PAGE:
All the major independent public health organisations and key medical groups in Australia are calling for a sugar tax.

leading obesity expert commented in the latest Medical Journal of Australia that introducing a tax on sugar-sweetened beverages would make as much sense as the controls we already have on alcohol and tobacco.

Cost savings in the health sector and overall public health would benefit hugely from Australia following the lead of countries such as France, Mexico and the UK in developing such a policy.

The introduction of a sugar tax could even result in 1.2 additional years of healthy life per 100 Australians. 

Playing catch up

It seems that even without a sugar tax, the Australian public are starting to respond to growing concerns and conversation around the topic.

According to a recent report about Australians’ attitudes towards health and food, the belief that too much sugar is in packaged products is the number one concern.

Over-consumption of sugar even outweighed concerns around fat or salt, and 1 in 4 of those surveyed had already attempted to reduce their intake.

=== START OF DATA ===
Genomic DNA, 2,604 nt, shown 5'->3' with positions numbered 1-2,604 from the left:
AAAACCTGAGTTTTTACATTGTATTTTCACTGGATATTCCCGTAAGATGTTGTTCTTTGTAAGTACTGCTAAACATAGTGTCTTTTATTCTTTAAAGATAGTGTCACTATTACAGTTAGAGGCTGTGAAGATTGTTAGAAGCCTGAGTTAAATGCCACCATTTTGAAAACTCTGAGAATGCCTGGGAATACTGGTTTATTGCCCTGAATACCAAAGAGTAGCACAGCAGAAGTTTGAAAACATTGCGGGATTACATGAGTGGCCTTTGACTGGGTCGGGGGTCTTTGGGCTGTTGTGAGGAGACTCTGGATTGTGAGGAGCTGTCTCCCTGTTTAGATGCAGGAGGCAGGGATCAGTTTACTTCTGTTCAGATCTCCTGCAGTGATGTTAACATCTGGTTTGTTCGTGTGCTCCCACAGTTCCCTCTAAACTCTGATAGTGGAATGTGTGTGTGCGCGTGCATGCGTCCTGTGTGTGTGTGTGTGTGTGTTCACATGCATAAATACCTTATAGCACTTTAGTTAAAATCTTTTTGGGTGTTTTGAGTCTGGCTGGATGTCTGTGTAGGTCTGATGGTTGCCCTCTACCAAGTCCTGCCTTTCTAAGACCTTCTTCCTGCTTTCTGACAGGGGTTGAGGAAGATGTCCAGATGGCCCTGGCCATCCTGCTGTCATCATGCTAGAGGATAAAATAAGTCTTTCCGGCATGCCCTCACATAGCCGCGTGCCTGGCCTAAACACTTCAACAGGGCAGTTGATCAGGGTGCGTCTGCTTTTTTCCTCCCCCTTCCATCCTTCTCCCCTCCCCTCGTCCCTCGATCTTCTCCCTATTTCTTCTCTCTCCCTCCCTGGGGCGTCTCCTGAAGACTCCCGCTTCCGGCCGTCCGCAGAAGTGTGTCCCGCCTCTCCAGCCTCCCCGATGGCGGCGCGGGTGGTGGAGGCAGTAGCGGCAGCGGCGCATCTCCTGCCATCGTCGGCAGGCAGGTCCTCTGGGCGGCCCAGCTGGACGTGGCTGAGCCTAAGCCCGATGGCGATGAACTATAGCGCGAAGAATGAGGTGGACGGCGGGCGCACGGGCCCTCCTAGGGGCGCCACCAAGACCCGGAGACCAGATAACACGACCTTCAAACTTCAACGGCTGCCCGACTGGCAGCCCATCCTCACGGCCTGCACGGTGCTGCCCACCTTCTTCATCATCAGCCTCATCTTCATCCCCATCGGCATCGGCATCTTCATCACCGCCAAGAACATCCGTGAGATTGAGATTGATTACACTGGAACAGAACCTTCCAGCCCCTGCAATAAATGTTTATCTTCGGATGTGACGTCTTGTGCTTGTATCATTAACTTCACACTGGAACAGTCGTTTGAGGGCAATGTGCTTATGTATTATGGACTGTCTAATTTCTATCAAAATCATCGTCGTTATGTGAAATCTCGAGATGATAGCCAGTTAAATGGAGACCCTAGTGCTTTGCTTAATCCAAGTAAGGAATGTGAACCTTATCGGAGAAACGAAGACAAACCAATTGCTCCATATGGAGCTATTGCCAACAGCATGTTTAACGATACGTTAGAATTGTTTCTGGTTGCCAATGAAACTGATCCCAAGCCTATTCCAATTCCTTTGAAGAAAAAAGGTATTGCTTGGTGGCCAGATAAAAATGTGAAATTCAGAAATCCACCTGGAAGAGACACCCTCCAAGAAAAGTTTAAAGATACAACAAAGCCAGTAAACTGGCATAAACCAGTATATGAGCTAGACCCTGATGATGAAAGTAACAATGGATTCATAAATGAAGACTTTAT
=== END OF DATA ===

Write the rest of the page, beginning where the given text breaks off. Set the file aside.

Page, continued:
Only last month, The University of Sydney published an article stating that Australians are consuming less added sugars and sugary drinks than they were 20 years ago. 

Impact on manufacturers

Consumer demand is forcing food and drink manufacturers to reduce sugar content and focus on developing natural alternatives to artificial sweeteners.

The reality is, today’s consumers are conscious. They are checking packaging for ingredients they can’t read or those which mention that dirty word, ‘sugar’ – and often boycott these products.

Although price and convenience are still key priorities for the Australian consumer, making healthy choices and finding healthy snacking alternatives is increasingly important. Australians are looking for natural sugar substitutes and are moving away from artificial sweeteners.

Companies with categories such as breakfast cereals and snack bars are being forced to adapt to the changes in consumers’ attitudes by introducing reduced sugar options.